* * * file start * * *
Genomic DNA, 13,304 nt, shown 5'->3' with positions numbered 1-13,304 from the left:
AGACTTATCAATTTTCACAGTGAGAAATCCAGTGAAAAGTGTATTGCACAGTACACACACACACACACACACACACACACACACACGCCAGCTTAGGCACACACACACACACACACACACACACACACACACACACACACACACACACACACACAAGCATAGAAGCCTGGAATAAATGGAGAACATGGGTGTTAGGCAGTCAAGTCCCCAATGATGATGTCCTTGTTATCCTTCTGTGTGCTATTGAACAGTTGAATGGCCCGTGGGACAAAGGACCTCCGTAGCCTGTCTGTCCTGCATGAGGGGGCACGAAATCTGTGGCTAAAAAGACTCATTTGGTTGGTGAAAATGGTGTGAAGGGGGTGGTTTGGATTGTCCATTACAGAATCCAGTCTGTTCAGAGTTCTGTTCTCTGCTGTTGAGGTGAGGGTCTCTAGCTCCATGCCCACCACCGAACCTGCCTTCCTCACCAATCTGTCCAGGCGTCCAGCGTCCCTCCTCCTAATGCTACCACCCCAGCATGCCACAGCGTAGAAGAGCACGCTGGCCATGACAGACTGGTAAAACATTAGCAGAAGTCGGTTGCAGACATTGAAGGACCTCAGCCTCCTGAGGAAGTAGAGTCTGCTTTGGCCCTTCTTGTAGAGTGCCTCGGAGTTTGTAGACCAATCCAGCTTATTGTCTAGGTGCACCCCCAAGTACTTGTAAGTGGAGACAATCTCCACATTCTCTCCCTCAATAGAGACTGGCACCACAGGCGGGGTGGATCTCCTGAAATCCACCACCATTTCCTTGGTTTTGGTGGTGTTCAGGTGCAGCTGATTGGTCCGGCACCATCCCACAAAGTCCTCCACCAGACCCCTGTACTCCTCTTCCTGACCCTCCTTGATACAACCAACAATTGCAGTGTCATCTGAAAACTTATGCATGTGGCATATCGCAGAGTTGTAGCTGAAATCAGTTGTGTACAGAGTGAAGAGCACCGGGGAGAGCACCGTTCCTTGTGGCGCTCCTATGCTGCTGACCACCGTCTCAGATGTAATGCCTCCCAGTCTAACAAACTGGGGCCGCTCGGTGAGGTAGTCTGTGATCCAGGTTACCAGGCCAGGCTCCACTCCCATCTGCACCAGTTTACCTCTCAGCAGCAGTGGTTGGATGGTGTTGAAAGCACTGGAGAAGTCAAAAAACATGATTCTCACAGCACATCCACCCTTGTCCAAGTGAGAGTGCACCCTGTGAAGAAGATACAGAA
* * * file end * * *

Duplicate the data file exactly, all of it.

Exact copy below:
Genomic DNA, 13,304 nt, shown 5'->3' with positions numbered 1-13,304 from the left:
AGACTTATCAATTTTCACAGTGAGAAATCCAGTGAAAAGTGTATTGCACAGTACACACACACACACACACACACACACACACACACGCCAGCTTAGGCACACACACACACACACACACACACACACACACACACACACACACACACACACACACAAGCATAGAAGCCTGGAATAAATGGAGAACATGGGTGTTAGGCAGTCAAGTCCCCAATGATGATGTCCTTGTTATCCTTCTGTGTGCTATTGAACAGTTGAATGGCCCGTGGGACAAAGGACCTCCGTAGCCTGTCTGTCCTGCATGAGGGGGCACGAAATCTGTGGCTAAAAAGACTCATTTGGTTGGTGAAAATGGTGTGAAGGGGGTGGTTTGGATTGTCCATTACAGAATCCAGTCTGTTCAGAGTTCTGTTCTCTGCTGTTGAGGTGAGGGTCTCTAGCTCCATGCCCACCACCGAACCTGCCTTCCTCACCAATCTGTCCAGGCGTCCAGCGTCCCTCCTCCTAATGCTACCACCCCAGCATGCCACAGCGTAGAAGAGCACGCTGGCCATGACAGACTGGTAAAACATTAGCAGAAGTCGGTTGCAGACATTGAAGGACCTCAGCCTCCTGAGGAAGTAGAGTCTGCTTTGGCCCTTCTTGTAGAGTGCCTCGGAGTTTGTAGACCAATCCAGCTTATTGTCTAGGTGCACCCCCAAGTACTTGTAAGTGGAGACAATCTCCACATTCTCTCCCTCAATAGAGACTGGCACCACAGGCGGGGTGGATCTCCTGAAATCCACCACCATTTCCTTGGTTTTGGTGGTGTTCAGGTGCAGCTGATTGGTCCGGCACCATCCCACAAAGTCCTCCACCAGACCCCTGTACTCCTCTTCCTGACCCTCCTTGATACAACCAACAATTGCAGTGTCATCTGAAAACTTATGCATGTGGCATATCGCAGAGTTGTAGCTGAAATCAGTTGTGTACAGAGTGAAGAGCACCGGGGAGAGCACCGTTCCTTGTGGCGCTCCTATGCTGCTGACCACCGTCTCAGATGTAATGCCTCCCAGTCTAACAAACTGGGGCCGCTCGGTGAGGTAGTCTGTGATCCAGGTTACCAGGCCAGGCTCCACTCCCATCTGCACCAGTTTACCTCTCAGCAGCAGTGGTTGGATGGTGTTGAAAGCACTGGAGAAGTCAAAAAACATGATTCTCACAGCACATCCACCCTTGTCCAAGTGAGAGTGCACCCTGTGAAGAAGATACAGAA